7. Extra white t-shirts. Simple white t-shirts can be used as pajamas when the one pair you bring for a child gets soiled. They can go under a shirt for warmth. They are also great for when you let the kids jump in mud puddles, eat spaghetti, or roll around in the dirt. These shirts can often work for multiple sizes which is great for big families.

8. Personal bag for each child. I am a big proponent of giving each child the responsibility of one personal bag. I like to use backpacks so they can wear them and be hands-free. In each bag should be a change of clothes, baggie of wipes, snacks, and special toys, games, and things to do.


Yes. Lollipops are a travel essential.

Yes. Lollipops are a travel essential. Photo credit: Maria Smith/ TravelingMom of Many

9. Lollipops. You can never be too rich or too thin or have too many lollipops for your kids. I love lollipops! They take a while to suck on so they keep the kids quiet and occupied for a pretty good period of time. As a bonus, the sucking motion can help kids deal with air pressure issues when in flight. And they make excellent bargaining chips.

10. Water bottles. Save money and the Earth by going green and bringing your own water bottles. If each child has his or her own bottle it can keep them from getting dehydrated or complaining about how thirsty they are. Bringing packets of Crystal Light or another mix-in can help kids who say they don’t want to drink plain water.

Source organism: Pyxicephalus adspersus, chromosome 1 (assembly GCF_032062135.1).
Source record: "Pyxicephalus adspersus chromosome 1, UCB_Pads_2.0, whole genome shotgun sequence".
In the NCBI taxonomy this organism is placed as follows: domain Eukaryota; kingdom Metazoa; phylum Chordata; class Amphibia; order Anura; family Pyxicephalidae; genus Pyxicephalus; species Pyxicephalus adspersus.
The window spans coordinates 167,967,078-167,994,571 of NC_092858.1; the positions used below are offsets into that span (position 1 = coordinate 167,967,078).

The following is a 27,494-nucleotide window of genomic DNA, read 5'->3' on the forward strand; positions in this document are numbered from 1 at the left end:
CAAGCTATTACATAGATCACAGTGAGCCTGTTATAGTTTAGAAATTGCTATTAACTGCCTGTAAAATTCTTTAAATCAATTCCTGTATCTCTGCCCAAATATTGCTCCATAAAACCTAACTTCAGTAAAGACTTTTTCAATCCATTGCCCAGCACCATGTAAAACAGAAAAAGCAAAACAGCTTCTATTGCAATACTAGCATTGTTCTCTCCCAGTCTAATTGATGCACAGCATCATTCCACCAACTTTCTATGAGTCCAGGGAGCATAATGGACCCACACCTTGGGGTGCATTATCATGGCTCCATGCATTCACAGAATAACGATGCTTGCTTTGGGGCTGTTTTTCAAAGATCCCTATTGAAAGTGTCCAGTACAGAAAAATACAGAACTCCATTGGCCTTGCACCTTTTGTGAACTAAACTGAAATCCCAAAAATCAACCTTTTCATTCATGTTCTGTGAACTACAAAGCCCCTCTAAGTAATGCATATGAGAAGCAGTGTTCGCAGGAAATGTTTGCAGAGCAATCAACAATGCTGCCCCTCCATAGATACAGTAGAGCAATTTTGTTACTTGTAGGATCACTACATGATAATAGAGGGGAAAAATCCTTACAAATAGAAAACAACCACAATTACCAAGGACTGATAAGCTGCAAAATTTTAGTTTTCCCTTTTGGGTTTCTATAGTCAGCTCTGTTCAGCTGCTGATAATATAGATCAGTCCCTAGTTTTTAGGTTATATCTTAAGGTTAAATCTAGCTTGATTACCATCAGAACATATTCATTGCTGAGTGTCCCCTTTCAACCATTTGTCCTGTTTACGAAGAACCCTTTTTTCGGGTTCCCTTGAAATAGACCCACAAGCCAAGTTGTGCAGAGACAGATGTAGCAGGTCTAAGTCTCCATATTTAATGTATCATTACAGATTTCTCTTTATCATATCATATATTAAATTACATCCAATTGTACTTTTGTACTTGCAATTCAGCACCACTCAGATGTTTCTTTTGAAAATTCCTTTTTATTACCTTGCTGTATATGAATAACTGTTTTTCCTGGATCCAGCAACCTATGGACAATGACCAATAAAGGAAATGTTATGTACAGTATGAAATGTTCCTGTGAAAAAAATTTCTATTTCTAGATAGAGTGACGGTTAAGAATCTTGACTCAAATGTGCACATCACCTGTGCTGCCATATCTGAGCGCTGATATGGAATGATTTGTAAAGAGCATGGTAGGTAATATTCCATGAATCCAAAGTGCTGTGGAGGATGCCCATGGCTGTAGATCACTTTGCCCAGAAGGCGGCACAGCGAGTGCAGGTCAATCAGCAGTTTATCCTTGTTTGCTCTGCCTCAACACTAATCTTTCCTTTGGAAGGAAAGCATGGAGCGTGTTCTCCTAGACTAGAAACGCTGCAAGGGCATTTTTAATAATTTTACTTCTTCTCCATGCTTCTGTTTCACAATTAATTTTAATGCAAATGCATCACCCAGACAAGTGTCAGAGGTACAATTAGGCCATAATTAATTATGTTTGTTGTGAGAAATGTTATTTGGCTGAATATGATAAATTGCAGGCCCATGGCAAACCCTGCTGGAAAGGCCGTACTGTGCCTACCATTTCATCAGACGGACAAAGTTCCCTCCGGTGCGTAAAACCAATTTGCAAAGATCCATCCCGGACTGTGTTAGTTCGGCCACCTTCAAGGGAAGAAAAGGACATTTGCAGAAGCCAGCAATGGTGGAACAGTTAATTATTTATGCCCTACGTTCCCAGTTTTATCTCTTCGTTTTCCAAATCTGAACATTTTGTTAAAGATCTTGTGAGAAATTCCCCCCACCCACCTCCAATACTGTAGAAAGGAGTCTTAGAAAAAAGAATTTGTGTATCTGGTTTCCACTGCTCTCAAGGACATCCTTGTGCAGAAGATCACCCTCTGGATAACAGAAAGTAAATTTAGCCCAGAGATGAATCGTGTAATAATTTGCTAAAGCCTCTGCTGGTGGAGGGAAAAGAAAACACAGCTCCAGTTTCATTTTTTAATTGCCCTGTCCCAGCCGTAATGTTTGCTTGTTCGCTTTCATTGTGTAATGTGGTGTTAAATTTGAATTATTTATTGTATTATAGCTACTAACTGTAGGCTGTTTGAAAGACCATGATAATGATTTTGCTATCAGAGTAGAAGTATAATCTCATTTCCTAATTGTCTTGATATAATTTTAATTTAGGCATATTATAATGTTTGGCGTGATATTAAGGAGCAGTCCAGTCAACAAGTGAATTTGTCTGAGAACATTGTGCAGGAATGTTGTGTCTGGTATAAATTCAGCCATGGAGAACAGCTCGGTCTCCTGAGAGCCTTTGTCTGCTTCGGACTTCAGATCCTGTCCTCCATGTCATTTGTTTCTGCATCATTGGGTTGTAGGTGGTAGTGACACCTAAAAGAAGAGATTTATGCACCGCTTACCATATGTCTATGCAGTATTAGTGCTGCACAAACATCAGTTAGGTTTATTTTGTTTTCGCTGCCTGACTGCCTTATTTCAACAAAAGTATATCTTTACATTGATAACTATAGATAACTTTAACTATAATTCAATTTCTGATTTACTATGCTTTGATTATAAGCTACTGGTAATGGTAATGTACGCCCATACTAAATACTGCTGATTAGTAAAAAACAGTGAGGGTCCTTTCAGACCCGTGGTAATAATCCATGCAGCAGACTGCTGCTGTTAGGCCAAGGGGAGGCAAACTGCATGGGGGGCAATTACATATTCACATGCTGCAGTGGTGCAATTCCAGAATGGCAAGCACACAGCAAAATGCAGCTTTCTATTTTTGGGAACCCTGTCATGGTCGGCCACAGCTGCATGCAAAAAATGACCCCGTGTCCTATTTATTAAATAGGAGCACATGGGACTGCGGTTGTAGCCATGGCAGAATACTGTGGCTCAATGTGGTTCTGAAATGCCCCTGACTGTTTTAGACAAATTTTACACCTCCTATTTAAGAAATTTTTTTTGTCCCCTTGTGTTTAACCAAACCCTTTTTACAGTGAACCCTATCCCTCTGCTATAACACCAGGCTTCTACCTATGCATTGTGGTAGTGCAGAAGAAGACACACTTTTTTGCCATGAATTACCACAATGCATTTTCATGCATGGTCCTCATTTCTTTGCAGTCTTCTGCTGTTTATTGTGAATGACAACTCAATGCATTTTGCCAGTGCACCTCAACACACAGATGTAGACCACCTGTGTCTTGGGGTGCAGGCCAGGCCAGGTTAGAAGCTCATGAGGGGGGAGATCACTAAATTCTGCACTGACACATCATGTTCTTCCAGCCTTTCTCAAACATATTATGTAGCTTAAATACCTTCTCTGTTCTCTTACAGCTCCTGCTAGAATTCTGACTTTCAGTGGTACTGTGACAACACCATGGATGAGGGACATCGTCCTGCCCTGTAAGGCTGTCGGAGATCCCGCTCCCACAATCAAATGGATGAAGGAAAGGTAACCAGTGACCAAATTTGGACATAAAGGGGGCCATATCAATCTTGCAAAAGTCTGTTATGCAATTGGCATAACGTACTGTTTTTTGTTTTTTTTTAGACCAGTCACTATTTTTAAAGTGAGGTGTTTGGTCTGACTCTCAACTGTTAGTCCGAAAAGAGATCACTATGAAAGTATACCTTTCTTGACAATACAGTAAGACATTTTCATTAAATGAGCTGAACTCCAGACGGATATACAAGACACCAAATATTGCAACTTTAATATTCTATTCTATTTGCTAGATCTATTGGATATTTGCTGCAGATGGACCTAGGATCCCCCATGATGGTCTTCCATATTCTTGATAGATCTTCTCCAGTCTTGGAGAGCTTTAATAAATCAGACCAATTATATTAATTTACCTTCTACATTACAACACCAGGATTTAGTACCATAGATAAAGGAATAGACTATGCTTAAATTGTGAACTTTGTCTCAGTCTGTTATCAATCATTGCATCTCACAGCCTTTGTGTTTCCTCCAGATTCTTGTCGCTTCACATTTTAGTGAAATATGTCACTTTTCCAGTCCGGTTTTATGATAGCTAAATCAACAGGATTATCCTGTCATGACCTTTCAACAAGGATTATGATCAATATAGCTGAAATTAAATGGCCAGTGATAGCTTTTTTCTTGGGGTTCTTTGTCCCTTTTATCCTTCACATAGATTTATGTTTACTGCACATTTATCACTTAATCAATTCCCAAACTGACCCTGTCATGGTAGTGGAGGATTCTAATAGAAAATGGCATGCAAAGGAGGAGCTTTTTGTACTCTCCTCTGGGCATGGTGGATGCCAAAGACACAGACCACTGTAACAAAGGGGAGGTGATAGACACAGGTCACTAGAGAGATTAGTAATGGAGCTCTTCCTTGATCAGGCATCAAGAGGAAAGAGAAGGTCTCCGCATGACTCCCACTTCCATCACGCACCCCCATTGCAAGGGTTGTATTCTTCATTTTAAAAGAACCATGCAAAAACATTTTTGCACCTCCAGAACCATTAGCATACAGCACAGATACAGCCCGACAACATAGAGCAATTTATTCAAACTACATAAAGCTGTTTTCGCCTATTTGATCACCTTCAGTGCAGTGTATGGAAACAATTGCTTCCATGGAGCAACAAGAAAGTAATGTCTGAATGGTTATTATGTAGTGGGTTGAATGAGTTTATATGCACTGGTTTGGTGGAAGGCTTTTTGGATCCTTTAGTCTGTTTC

11. Cash. I know some people like to believe we are living in a cash-less society, but we’re not. Cash is still king, especially in service industries. Save yourself the hassle and use cash to get a sky cab at the airport or to pay for curbside check in. Having cash also means you can have a porter at the hotel help you with your bags so you can concentrate on the kids.

12. Baby wipes. I don’t care if you haven’t had a kid in diapers since before the iPad came out, you still need a package of baby wipes. They help sanitize, clean spills, and stop sticky fingers from messing up everything they touch. Wipes also work well when dealing with sand at the beach and if necessary they can be a quick substitute for hand washing if a sink and soap aren’t available.

13. First aid kit. You know you need one. It doesn’t have to be fancy. A plastic bag with Band-Aids, some individual packets of children’s Tylenol, allergy tablets, and ibuprofen (for you) can go a long way.

Big families might need to spend a little more time in preparation for a trip, but that doesn’t mean they should stay home. Look at each trip as an adventure and hit the road (after putting these 13 things in your trunk, that is). Want some more packing advice? Megy Karydes, Foodie TravelingMom, can teach you how to pack like a minimalist, even for international travel!

This post was written by Maria Smith. She’s a wife and on-the-go stay at home mom to four children ages 8 to 3. Maria lives in Atlanta and blogs at MamaliciousMaria.com. She is a freelance writer for several other websites and is a former television producer. When not writing, Maria can be found on the tennis courts, reading a book, or traveling the world with her family.